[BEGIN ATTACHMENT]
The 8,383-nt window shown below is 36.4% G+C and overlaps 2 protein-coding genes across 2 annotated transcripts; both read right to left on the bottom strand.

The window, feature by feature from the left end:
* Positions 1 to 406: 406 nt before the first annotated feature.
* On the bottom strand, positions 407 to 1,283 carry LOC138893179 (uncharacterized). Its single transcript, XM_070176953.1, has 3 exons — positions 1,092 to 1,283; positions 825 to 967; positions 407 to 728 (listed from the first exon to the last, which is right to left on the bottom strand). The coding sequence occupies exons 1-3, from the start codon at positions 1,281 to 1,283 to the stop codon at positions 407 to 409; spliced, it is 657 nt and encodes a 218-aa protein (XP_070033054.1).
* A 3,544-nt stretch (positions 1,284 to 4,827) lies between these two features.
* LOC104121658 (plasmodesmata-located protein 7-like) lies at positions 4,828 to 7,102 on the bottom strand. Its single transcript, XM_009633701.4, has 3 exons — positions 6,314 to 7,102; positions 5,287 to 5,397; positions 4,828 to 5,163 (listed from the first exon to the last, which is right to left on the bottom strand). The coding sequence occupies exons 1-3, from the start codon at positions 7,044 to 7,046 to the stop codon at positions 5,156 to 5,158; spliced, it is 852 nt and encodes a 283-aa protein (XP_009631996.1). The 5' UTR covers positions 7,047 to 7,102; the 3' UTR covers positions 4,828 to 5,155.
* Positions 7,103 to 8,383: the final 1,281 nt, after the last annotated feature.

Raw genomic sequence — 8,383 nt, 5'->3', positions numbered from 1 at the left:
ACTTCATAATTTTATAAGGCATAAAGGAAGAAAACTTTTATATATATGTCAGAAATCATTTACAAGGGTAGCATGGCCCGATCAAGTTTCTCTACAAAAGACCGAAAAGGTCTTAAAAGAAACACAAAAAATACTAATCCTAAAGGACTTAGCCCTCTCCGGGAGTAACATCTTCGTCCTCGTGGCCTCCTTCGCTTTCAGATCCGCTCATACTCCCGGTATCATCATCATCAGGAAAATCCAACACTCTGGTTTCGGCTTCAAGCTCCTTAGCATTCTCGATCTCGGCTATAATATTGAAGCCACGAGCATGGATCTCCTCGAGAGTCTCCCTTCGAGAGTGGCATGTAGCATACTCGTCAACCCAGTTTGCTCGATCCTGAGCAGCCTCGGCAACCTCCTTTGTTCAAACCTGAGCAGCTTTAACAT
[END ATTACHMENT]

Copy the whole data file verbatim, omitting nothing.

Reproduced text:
The 8,383-nt window shown below is 36.4% G+C and overlaps 2 protein-coding genes across 2 annotated transcripts; both read right to left on the bottom strand.

The window, feature by feature from the left end:
* Positions 1 to 406: 406 nt before the first annotated feature.
* On the bottom strand, positions 407 to 1,283 carry LOC138893179 (uncharacterized). Its single transcript, XM_070176953.1, has 3 exons — positions 1,092 to 1,283; positions 825 to 967; positions 407 to 728 (listed from the first exon to the last, which is right to left on the bottom strand). The coding sequence occupies exons 1-3, from the start codon at positions 1,281 to 1,283 to the stop codon at positions 407 to 409; spliced, it is 657 nt and encodes a 218-aa protein (XP_070033054.1).
* A 3,544-nt stretch (positions 1,284 to 4,827) lies between these two features.
* LOC104121658 (plasmodesmata-located protein 7-like) lies at positions 4,828 to 7,102 on the bottom strand. Its single transcript, XM_009633701.4, has 3 exons — positions 6,314 to 7,102; positions 5,287 to 5,397; positions 4,828 to 5,163 (listed from the first exon to the last, which is right to left on the bottom strand). The coding sequence occupies exons 1-3, from the start codon at positions 7,044 to 7,046 to the stop codon at positions 5,156 to 5,158; spliced, it is 852 nt and encodes a 283-aa protein (XP_009631996.1). The 5' UTR covers positions 7,047 to 7,102; the 3' UTR covers positions 4,828 to 5,155.
* Positions 7,103 to 8,383: the final 1,281 nt, after the last annotated feature.

Raw genomic sequence — 8,383 nt, 5'->3', positions numbered from 1 at the left:
ACTTCATAATTTTATAAGGCATAAAGGAAGAAAACTTTTATATATATGTCAGAAATCATTTACAAGGGTAGCATGGCCCGATCAAGTTTCTCTACAAAAGACCGAAAAGGTCTTAAAAGAAACACAAAAAATACTAATCCTAAAGGACTTAGCCCTCTCCGGGAGTAACATCTTCGTCCTCGTGGCCTCCTTCGCTTTCAGATCCGCTCATACTCCCGGTATCATCATCATCAGGAAAATCCAACACTCTGGTTTCGGCTTCAAGCTCCTTAGCATTCTCGATCTCGGCTATAATATTGAAGCCACGAGCATGGATCTCCTCGAGAGTCTCCCTTCGAGAGTGGCATGTAGCATACTCGTCAACCCAGTTTGCTCGATCCTGAGCAGCCTCGGCAACCTCCTTTGTTCAAACCTGAGCAGCTTTAACAT